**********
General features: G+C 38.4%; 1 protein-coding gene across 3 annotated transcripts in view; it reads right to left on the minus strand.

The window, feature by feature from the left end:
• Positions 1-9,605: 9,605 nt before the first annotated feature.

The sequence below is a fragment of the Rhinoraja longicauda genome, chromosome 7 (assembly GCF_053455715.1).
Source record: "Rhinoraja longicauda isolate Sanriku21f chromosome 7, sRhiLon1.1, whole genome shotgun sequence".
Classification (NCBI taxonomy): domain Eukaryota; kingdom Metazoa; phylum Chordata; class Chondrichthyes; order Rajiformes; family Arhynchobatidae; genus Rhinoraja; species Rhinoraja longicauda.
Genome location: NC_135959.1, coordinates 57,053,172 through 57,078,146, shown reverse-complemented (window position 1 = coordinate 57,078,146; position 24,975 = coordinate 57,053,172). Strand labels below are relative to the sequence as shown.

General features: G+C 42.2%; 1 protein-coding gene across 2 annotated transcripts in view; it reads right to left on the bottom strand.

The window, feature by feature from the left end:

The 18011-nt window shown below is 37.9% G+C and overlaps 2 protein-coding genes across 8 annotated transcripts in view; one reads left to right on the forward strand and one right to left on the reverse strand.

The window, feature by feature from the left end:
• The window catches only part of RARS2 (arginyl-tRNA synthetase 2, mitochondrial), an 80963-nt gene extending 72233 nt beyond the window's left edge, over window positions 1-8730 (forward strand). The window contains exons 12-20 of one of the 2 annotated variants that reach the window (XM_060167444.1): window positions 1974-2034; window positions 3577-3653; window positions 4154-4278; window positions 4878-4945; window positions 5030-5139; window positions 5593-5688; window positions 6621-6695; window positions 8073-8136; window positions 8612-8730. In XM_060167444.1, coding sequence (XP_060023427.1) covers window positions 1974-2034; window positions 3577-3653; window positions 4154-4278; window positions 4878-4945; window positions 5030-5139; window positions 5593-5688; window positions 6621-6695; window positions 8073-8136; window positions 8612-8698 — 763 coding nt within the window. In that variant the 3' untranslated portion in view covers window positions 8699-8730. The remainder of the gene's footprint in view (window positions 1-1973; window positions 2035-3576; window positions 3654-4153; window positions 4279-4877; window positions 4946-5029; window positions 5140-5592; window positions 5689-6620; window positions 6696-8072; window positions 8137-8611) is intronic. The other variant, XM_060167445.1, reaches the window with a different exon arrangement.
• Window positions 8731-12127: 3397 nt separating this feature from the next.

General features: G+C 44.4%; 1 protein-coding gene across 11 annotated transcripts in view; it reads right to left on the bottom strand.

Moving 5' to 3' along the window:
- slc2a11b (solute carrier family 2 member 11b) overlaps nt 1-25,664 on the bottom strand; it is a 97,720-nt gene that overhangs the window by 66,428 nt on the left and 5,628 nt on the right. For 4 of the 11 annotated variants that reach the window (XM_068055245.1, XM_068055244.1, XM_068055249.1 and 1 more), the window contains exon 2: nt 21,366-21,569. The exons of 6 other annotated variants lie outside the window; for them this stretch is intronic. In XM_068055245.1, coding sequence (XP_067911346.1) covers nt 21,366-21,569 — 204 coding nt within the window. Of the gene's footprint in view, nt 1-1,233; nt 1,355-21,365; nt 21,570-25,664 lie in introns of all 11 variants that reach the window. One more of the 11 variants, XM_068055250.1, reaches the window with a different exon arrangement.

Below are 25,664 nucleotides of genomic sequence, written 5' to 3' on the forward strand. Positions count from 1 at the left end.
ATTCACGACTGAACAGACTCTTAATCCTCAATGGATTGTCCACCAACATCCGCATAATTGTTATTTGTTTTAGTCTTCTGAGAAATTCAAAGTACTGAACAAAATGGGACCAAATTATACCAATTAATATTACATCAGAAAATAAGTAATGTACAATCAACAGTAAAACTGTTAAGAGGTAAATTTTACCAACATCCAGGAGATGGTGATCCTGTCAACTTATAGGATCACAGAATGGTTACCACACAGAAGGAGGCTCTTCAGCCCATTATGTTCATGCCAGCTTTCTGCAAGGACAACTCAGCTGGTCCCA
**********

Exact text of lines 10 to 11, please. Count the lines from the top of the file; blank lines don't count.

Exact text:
The 18011-nt window shown below is 37.9% G+C and overlaps 2 protein-coding genes across 8 annotated transcripts in view; one reads left to right on the forward strand and one right to left on the reverse strand.

The window, feature by feature from the left end: